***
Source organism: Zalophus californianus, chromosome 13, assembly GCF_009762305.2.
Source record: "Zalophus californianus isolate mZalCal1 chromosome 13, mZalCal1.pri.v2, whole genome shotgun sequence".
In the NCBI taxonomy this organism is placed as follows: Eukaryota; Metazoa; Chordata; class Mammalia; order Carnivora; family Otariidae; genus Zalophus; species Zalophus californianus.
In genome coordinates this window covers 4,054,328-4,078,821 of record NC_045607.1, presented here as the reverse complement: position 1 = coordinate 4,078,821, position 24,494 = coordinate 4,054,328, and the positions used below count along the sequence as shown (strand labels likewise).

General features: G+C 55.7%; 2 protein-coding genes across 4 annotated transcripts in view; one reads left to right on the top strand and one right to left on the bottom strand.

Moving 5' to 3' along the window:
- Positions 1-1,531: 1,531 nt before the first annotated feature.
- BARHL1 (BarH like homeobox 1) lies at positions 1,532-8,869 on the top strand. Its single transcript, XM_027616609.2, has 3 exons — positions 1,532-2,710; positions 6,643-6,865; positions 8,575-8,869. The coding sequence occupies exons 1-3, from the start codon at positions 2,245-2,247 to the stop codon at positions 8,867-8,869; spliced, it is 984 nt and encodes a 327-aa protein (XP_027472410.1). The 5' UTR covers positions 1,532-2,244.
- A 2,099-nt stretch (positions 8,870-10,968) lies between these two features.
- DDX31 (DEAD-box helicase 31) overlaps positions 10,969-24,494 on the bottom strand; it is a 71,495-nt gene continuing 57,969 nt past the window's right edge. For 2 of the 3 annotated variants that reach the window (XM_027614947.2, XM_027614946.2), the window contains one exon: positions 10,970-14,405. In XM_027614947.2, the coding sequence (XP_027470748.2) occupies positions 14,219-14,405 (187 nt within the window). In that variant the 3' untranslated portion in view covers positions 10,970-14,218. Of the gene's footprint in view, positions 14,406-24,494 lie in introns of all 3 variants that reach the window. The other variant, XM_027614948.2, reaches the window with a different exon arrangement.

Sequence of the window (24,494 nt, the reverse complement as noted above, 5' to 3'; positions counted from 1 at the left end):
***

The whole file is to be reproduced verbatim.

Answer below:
Source organism: Zalophus californianus, chromosome 13, assembly GCF_009762305.2.
Source record: "Zalophus californianus isolate mZalCal1 chromosome 13, mZalCal1.pri.v2, whole genome shotgun sequence".
In the NCBI taxonomy this organism is placed as follows: Eukaryota; Metazoa; Chordata; class Mammalia; order Carnivora; family Otariidae; genus Zalophus; species Zalophus californianus.
In genome coordinates this window covers 4,054,328-4,078,821 of record NC_045607.1, presented here as the reverse complement: position 1 = coordinate 4,078,821, position 24,494 = coordinate 4,054,328, and the positions used below count along the sequence as shown (strand labels likewise).

General features: G+C 55.7%; 2 protein-coding genes across 4 annotated transcripts in view; one reads left to right on the top strand and one right to left on the bottom strand.

Moving 5' to 3' along the window:
- Positions 1-1,531: 1,531 nt before the first annotated feature.
- BARHL1 (BarH like homeobox 1) lies at positions 1,532-8,869 on the top strand. Its single transcript, XM_027616609.2, has 3 exons — positions 1,532-2,710; positions 6,643-6,865; positions 8,575-8,869. The coding sequence occupies exons 1-3, from the start codon at positions 2,245-2,247 to the stop codon at positions 8,867-8,869; spliced, it is 984 nt and encodes a 327-aa protein (XP_027472410.1). The 5' UTR covers positions 1,532-2,244.
- A 2,099-nt stretch (positions 8,870-10,968) lies between these two features.
- DDX31 (DEAD-box helicase 31) overlaps positions 10,969-24,494 on the bottom strand; it is a 71,495-nt gene continuing 57,969 nt past the window's right edge. For 2 of the 3 annotated variants that reach the window (XM_027614947.2, XM_027614946.2), the window contains one exon: positions 10,970-14,405. In XM_027614947.2, the coding sequence (XP_027470748.2) occupies positions 14,219-14,405 (187 nt within the window). In that variant the 3' untranslated portion in view covers positions 10,970-14,218. Of the gene's footprint in view, positions 14,406-24,494 lie in introns of all 3 variants that reach the window. The other variant, XM_027614948.2, reaches the window with a different exon arrangement.

Sequence of the window (24,494 nt, the reverse complement as noted above, 5' to 3'; positions counted from 1 at the left end):